A perfect trail to save for last, Chutes and Ladders shows its teeth right away. The first 200 feet of the trail are spent climbing a hill that is so steep it’s barely climbable. After this first climb, the trail winds through the bottom of the Book Cliffs. There’s a lot of very tight singletrack with extremely steep climbs and descents. They’re all very short and rideable, but definitely challenging.

The last half of Chutes and Ladders opens up into long shots through beautiful open meadows. You can literally go as fast as you can pedal -- it’s incredible. But keep in mind that there's a ditch at the bottom that can wreak havoc. Manage it properly, and you'll have a satisfying cap to your weekend. Hit it the wrong way, and you could be dealing with a flat, a wreck, or worse.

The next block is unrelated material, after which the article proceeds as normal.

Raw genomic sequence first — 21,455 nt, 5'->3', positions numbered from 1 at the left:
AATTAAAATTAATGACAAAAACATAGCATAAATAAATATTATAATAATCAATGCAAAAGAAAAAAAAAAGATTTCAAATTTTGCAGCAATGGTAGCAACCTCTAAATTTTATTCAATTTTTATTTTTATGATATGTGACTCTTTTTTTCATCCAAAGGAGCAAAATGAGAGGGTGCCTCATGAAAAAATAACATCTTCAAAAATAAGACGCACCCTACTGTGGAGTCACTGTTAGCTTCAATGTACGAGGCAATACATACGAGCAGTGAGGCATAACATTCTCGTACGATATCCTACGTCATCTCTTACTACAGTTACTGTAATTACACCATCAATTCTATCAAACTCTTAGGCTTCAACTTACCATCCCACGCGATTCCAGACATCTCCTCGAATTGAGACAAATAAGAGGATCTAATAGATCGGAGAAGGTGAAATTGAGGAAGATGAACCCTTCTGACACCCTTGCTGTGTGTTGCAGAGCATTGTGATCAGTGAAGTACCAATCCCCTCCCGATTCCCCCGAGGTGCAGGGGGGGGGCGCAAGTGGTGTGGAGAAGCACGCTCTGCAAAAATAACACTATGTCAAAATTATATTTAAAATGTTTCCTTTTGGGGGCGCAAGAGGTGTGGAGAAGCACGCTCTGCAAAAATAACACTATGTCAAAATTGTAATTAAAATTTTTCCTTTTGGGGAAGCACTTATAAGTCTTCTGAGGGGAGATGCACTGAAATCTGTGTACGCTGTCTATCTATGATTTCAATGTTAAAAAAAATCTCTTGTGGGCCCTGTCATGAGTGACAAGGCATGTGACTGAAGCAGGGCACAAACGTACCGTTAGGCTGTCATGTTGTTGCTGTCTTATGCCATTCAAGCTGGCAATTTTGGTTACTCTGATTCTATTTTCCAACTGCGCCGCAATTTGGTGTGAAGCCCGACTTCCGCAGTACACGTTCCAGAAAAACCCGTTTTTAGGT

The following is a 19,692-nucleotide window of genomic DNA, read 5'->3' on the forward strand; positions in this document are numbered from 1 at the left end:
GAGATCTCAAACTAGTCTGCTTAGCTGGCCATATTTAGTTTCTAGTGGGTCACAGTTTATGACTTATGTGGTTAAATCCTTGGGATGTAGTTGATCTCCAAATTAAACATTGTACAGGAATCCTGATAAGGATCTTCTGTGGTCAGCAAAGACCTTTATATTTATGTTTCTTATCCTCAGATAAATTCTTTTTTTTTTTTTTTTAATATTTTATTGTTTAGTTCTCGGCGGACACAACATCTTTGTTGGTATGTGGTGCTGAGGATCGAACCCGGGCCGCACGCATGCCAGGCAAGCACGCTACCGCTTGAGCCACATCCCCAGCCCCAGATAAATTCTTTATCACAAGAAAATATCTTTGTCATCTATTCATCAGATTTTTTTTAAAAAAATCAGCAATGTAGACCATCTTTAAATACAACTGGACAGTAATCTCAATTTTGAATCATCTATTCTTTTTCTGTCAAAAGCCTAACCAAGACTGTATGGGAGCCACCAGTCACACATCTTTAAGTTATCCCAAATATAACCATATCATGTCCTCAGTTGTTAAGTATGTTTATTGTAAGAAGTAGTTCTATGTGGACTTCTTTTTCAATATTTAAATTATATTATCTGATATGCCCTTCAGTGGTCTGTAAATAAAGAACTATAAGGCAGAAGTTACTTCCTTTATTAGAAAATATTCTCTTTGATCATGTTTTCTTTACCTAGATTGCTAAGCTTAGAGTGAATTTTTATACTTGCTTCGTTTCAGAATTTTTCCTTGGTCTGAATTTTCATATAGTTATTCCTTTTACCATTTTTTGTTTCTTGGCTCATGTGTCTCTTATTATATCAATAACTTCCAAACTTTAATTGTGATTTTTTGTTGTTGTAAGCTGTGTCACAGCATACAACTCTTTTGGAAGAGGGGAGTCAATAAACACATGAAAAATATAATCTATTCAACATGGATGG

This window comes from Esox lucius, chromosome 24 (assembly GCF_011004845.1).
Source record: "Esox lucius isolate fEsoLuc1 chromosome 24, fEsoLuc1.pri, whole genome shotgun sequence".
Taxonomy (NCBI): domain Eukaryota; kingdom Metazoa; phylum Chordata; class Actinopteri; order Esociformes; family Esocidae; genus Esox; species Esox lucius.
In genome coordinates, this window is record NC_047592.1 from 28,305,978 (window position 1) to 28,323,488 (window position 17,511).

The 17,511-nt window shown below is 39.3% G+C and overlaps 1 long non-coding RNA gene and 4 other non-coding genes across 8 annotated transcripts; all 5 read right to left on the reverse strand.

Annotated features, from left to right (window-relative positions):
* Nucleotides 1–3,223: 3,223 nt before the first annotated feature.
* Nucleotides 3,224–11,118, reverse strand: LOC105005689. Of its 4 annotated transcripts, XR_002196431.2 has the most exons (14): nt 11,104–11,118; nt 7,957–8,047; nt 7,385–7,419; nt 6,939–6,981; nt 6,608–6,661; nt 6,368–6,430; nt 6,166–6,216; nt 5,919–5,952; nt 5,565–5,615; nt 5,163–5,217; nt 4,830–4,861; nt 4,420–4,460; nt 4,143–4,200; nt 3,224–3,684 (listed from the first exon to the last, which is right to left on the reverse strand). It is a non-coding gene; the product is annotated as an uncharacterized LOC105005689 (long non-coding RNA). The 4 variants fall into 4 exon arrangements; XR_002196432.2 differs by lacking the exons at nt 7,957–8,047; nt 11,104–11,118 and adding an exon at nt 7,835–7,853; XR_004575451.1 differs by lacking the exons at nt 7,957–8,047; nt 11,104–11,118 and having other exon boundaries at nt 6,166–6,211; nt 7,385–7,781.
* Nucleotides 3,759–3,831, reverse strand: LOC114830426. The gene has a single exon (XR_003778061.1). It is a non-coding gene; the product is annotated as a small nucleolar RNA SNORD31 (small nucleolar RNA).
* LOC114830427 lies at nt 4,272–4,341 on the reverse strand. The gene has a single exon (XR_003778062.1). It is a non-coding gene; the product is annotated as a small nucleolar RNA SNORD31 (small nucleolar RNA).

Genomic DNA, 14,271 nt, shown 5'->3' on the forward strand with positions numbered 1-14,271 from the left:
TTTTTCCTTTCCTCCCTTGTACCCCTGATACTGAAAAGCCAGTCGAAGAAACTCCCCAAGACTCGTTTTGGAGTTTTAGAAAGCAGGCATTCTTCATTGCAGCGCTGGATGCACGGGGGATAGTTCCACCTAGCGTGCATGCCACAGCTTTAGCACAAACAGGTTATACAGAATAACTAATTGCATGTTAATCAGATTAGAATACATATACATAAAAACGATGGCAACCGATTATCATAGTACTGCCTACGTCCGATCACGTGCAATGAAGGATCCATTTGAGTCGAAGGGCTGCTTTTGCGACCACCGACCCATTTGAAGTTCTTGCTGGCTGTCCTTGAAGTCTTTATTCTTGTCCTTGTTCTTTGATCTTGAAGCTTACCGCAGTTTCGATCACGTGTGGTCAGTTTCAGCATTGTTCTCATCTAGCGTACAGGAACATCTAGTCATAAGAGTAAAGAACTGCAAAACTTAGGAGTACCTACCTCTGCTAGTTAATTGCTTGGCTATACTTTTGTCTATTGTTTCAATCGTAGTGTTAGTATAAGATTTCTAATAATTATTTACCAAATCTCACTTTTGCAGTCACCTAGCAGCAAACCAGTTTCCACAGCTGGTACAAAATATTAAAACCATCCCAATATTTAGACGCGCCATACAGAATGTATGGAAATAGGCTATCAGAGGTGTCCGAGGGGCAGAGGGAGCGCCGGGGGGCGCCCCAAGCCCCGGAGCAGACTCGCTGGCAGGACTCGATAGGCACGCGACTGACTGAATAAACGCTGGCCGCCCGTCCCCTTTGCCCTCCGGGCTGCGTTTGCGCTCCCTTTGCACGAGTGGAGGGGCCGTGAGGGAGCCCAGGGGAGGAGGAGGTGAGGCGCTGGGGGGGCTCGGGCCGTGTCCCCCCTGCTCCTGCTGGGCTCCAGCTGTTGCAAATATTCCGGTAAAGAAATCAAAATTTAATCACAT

Spectacular desert sunsets are the norm at Fruita.
Spectacular desert sunsets are the norm at Fruita. Zach Dischner

If You Go: 

Fruita is about 4.5 hours from Salt Lake City, so it’s the perfect distance for a weekend trip. If you’re faced with leaving after work on Friday, your best bet is to hold off until Saturday morning. If you leave at about 5 am you won’t hit any traffic leaving Salt Lake and you’ll be riding by 10 am. You also won’t be faced with finding an open campsite at 11 pm, making a bunch of noise and pissing off the whole camp.

There are two areas to camp in Fruita. The upper area is $10 a car per night. There are concrete picnic tables, fire pits with metal grates, and toilets—one for every 5 or 8 campsites. The lower area is just a huge, open meadow. It’s free, but there are no posh accommodations like the upper area.